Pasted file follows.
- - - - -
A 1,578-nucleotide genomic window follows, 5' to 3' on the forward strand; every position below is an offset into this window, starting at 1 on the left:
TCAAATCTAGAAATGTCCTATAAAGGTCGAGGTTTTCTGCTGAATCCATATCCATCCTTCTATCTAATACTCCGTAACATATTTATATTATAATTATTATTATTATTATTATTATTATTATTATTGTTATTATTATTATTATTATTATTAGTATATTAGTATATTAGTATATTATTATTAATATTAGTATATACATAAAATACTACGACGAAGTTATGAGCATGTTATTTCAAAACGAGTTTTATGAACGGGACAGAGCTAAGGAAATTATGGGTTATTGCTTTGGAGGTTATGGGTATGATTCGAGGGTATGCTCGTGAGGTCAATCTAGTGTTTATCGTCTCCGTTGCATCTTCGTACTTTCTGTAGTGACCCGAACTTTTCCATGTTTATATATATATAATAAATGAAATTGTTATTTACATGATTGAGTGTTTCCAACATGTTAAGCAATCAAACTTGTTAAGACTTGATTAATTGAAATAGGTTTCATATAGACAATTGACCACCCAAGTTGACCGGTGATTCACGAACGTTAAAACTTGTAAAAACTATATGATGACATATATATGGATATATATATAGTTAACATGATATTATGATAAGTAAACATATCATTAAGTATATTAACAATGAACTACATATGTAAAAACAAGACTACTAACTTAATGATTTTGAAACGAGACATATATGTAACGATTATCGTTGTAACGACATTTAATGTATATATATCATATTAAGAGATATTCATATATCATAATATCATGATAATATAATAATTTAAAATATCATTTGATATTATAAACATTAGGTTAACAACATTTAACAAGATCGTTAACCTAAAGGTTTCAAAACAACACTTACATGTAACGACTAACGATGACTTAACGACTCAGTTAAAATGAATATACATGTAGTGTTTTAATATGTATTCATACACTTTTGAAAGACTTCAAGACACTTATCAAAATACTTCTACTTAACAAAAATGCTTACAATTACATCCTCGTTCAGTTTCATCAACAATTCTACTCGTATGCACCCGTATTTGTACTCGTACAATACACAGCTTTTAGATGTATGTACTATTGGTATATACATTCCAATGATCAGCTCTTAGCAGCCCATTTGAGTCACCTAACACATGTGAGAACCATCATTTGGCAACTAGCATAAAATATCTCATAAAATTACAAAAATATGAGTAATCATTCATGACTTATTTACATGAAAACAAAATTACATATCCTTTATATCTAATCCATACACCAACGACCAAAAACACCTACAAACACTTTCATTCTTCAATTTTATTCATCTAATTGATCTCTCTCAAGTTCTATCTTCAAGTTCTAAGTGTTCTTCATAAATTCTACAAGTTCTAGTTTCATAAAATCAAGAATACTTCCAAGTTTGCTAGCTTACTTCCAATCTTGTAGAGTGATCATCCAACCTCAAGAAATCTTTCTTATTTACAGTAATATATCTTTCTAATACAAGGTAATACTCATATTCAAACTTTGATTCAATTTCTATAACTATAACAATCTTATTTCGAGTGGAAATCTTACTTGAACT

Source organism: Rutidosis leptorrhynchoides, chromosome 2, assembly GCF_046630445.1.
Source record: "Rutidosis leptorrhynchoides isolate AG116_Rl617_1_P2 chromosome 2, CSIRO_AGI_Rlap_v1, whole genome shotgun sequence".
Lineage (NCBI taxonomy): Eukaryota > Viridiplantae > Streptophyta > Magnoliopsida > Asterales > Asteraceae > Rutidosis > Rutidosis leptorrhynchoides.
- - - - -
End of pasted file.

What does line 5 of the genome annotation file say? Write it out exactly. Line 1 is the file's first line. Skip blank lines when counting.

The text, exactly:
Lineage (NCBI taxonomy): Eukaryota > Viridiplantae > Streptophyta > Magnoliopsida > Asterales > Asteraceae > Rutidosis > Rutidosis leptorrhynchoides.